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Pensions – what you need to know regarding USS

21 Feb 2019

Important information regarding the Universities Superannuation Scheme (USS)

If you’re part of the Universities Superannuation Scheme (USS) there will be changes to your pension contributions from 1 April 2019. 

This is the first of three planned increases following a consultation on the 2017 valuation of the USS pension which has now concluded.

If you want to know how these changes could potentially affect your salary directly, here are some clear and easy to follow examples that show the possible financial impact on your take home pay. 

At present, the next two increases to contributions after April 2019 will happen on Thursday, 1 October 2019 and Wednesday, 1 April 2020. 

A new consultation (between the USS and employers) on the 2018 valuation of the pension began in January this year and will end on Friday, 15 March. This consultation includes “updated Technical Provisions” which, simply put, are the contribution levels required to fund the benefits of the pension scheme and the level of risk employers are willing to take to secure them. 

According to the USS trustees the required contribution rate that will emerge from the 2018 valuation depends on how “much more optimistic the scheme's assumptions can be about the future returns from its investments, and how any more optimistic assumptions can be tangibly supported by the scheme's sponsors.”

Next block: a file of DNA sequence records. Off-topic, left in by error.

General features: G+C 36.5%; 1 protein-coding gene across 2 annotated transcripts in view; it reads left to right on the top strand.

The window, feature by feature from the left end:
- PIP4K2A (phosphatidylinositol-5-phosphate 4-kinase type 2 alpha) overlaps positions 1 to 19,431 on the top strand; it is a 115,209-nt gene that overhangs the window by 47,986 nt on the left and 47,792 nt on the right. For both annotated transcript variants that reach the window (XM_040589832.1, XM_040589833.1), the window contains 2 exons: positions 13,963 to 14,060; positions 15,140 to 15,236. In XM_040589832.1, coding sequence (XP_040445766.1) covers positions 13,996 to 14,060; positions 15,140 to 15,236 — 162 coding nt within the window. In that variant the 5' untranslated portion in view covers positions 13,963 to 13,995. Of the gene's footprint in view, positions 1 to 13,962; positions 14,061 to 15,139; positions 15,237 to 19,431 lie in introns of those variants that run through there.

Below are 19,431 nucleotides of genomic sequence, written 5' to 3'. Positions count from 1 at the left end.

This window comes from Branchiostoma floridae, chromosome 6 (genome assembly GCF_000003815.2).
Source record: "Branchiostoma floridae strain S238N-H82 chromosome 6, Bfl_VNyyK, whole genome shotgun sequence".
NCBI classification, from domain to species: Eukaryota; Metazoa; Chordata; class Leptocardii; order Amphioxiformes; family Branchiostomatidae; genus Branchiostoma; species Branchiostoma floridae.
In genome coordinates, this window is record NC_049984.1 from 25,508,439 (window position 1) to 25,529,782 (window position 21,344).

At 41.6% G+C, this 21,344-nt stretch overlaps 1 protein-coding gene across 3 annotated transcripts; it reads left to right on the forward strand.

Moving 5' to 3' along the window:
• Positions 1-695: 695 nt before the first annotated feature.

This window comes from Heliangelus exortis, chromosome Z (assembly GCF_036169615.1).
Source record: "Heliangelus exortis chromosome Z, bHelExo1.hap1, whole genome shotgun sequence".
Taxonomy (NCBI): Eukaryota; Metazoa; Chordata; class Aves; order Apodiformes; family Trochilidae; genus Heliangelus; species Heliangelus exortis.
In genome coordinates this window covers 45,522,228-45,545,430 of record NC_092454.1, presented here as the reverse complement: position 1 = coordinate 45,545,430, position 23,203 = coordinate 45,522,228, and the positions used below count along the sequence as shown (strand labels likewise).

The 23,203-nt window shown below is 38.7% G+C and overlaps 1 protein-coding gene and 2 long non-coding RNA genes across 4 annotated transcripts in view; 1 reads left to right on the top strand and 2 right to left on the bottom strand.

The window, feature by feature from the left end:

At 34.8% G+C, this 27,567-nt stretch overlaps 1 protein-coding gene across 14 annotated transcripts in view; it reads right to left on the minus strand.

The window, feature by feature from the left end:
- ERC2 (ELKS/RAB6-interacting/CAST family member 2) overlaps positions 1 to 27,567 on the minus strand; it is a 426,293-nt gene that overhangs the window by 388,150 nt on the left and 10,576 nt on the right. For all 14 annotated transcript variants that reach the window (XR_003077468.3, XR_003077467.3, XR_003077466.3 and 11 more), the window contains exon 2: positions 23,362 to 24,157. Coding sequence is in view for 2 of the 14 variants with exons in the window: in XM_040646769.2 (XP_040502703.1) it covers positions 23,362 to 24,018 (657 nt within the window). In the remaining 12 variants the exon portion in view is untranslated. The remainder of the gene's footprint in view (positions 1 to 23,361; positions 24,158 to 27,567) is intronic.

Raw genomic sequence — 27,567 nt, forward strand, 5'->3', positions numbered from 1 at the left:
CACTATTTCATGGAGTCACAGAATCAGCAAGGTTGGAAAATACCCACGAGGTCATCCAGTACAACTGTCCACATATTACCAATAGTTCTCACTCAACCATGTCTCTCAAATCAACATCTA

The USS is consulting with employers, including The University of Manchester, to assess the level of risk we, as employers, are able to accept. This could potentially find “an alternative way forward” to the cost-sharing outlined above, though this cannot be guaranteed. Therefore, if there is a deficit, the only feasible way it can be countered is through higher contributions, additional risk or a change in benefits or some combination of these.

The USS board of trustees, along with The Pensions Regulator (TPR), primary duty is to ensure the defined pension benefits offered to members are secure and can be paid when due.

If you have any questions about the issues raised in this piece you can check out the Q&A from USS. You can also see their latest update on why the USS is changing